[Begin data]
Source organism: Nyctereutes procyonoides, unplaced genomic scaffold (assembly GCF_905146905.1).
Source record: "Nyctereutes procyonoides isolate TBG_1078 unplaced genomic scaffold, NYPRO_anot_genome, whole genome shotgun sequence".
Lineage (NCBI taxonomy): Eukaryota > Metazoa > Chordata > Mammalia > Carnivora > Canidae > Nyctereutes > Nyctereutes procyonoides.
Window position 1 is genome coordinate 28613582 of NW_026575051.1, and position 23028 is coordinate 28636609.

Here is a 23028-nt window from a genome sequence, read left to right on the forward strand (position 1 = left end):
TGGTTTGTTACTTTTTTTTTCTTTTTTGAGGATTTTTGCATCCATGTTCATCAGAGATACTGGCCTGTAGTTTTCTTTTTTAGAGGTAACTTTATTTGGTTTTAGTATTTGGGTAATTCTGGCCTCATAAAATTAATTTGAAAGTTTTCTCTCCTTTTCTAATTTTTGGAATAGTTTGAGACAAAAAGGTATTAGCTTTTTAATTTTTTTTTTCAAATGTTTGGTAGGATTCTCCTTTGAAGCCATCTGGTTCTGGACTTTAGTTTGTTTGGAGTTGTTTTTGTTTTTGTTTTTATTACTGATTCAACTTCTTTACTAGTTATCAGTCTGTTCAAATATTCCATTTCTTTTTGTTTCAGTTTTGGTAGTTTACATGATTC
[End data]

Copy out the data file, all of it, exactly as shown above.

Source organism: Nyctereutes procyonoides, unplaced genomic scaffold (assembly GCF_905146905.1).
Source record: "Nyctereutes procyonoides isolate TBG_1078 unplaced genomic scaffold, NYPRO_anot_genome, whole genome shotgun sequence".
Lineage (NCBI taxonomy): Eukaryota > Metazoa > Chordata > Mammalia > Carnivora > Canidae > Nyctereutes > Nyctereutes procyonoides.
Window position 1 is genome coordinate 28613582 of NW_026575051.1, and position 23028 is coordinate 28636609.

Here is a 23028-nt window from a genome sequence, read left to right on the forward strand (position 1 = left end):
TGGTTTGTTACTTTTTTTTTCTTTTTTGAGGATTTTTGCATCCATGTTCATCAGAGATACTGGCCTGTAGTTTTCTTTTTTAGAGGTAACTTTATTTGGTTTTAGTATTTGGGTAATTCTGGCCTCATAAAATTAATTTGAAAGTTTTCTCTCCTTTTCTAATTTTTGGAATAGTTTGAGACAAAAAGGTATTAGCTTTTTAATTTTTTTTTTCAAATGTTTGGTAGGATTCTCCTTTGAAGCCATCTGGTTCTGGACTTTAGTTTGTTTGGAGTTGTTTTTGTTTTTGTTTTTATTACTGATTCAACTTCTTTACTAGTTATCAGTCTGTTCAAATATTCCATTTCTTTTTGTTTCAGTTTTGGTAGTTTACATGATTC